It looks like the New York Times thinks we've strayed too far from paying proper respects to the central tenets of Marxism.
The whole ball game, as Karl Marx painted it, was nothing more than a class brawl between the rich and the poor. Or as Frederick Engels and Marx wrote in the "Manifesto of the Communist Party," first published in 1848 in London, "The history of all hitherto existing society is the history of class struggles."
In the Marxian view of economics, a rising tide doesn't lift all boats, and entrepreneurs and investors aren't viewed as job-creators. The relationship between Microsoft founder Bill Gates and his multimillionaire programmers is judged to be as intrinsically exploitive as the relationship between a master and his slave, as inherently repressive as the connection between peasants and the nobility.
As the theory goes, knock off Bill Gates and things will be better for everyone, or at least more equal. Killing the key guys, of course, isn't exactly the best way to motivate successive generations to be front-runners. And so, understandably, things tend to nose-dive under collectivism.
Marx was wrong, in short, in seeing production as something automatic, like eggs out of a hen, a process unrelated to incentives. His focus, mistakenly, was on distribution, not on output. What he saw, in every age, was two classes pitted against each other in a struggle to the death over the spoils: "Freeman and slave, patrician and plebeian, lord and serf, guild-master and journeyman, in a word, oppressor and oppressed, stood in constant opposition to one another, carried on an uninterrupted, now hidden, now open fight, a fight that each time ended, either in a revolutionary reconstitution of society at large, or in the common ruin of the contending classes."
It's that "hidden" part of the class struggle that seems to be bothering the New York Times. Things appear a little too classless these days, with secretaries on cruises in the Caribbean and the average guy grabbing a $3 Caffe Mocha on the way to work. "The contours of class have blurred; some say they have disappeared," write Times reporters David Leonhardt and Janny Scott in the kickoff article of a new Times series on "Class in America."
But don't be fooled. Things are still bad between the exploited proletariat and the overbearing bourgeoisie, and Leonhardt and Scott provide a quick inventory of various injustices and class crimes. Success in school remains "tightly linked" to class. The rich are "isolating themselves more and more." Class differences in lifespan "appear to be widening." And, of late, mobility up and down the economic ladder may have "possibly even declined."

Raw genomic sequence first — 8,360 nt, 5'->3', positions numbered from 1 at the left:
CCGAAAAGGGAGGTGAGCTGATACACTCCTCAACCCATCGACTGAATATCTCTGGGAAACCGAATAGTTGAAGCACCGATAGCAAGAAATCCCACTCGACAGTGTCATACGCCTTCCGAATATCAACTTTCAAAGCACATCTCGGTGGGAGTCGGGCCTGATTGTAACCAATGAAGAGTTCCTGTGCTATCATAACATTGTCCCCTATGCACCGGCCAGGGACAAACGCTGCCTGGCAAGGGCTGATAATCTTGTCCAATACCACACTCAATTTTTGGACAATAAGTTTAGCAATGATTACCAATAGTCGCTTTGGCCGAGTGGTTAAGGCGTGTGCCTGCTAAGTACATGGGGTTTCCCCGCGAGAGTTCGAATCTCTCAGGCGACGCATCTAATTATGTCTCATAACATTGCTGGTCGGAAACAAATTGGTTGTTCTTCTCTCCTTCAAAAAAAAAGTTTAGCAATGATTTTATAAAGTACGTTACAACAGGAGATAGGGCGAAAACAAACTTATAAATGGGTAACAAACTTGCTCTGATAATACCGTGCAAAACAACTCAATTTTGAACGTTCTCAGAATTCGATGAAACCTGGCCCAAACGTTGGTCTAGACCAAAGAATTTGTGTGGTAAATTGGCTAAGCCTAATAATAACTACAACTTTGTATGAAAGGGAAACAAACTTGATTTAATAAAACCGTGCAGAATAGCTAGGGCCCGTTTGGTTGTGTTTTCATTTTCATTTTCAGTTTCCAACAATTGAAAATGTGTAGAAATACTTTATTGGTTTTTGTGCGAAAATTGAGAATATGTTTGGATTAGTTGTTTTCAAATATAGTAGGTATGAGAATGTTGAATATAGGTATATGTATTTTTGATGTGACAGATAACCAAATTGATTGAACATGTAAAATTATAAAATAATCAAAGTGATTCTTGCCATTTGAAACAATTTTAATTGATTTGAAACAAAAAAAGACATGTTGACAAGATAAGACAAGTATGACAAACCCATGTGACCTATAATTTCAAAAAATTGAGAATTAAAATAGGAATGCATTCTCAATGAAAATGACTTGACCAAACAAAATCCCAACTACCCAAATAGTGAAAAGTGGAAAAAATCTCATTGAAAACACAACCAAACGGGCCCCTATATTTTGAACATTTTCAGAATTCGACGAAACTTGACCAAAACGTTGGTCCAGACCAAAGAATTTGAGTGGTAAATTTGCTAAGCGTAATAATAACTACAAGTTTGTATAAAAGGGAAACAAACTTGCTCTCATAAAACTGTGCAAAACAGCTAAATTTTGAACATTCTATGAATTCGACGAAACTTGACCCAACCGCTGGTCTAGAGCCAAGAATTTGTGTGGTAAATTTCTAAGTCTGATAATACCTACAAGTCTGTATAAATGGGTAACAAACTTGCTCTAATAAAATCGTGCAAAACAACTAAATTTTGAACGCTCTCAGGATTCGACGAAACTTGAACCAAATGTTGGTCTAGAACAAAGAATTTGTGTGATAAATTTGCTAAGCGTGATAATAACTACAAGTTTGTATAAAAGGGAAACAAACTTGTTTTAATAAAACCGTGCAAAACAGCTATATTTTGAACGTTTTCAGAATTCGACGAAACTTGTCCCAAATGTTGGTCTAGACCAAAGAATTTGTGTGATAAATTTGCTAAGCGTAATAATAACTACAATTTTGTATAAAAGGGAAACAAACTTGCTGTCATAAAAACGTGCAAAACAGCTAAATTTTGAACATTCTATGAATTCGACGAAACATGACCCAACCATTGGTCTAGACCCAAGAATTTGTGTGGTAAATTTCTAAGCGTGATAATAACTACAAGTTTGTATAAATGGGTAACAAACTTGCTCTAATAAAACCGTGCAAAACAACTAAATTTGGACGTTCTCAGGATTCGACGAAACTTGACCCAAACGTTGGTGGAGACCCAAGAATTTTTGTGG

On the upside, the Times reporters show evidence that entry into the ranks of the elite has opened up: "Only 37 members of last year's Forbes 400, a list of the richest Americans, inherited their wealth, down from almost 200 in the mid-1980s."
Still, that's not good enough for Leonhardt and Scott because getting ahead by way of hard work and merit rather than through inheritance is still too based on class: "Merit has replaced the old system of inherited privilege, in which parents to the manner born handed down the manor to their children. But merit, it turns out, is at least partly class-based. Parents with money, education, and connections cultivate in their children the habits that meritocracy rewards. When their children then succeed, their success is seen as earned."
Well, there it is, right in a front-page article and it's not the Beijing Evening News! Work hard, do the right thing, cultivate the right habits, perform with merit and it's still no good. Any "success" is still bogus, only "seen as earned" -- not really earned -- because every parent in America doesn't deal exactly the same hand to every child.
Leonhardt and Scott explain: "The scramble to scoop up a house in the best school district, channel a child into the right preschool program or land the best medical specialist are all part of a quiet contest among social groups that the affluent and educated are winning in a rout."
"Quiet" maneuvering to "scoop up a house," to help your kid? The Times makes it sound like a sinister scheme, like a plot to inflict class oppression. Funny, but the whole thing has a tone to it that's not unlike how the Red Guards talked about the most successful peasants in China.
Share this Article
Like this Article
Print this ArticlePrint Article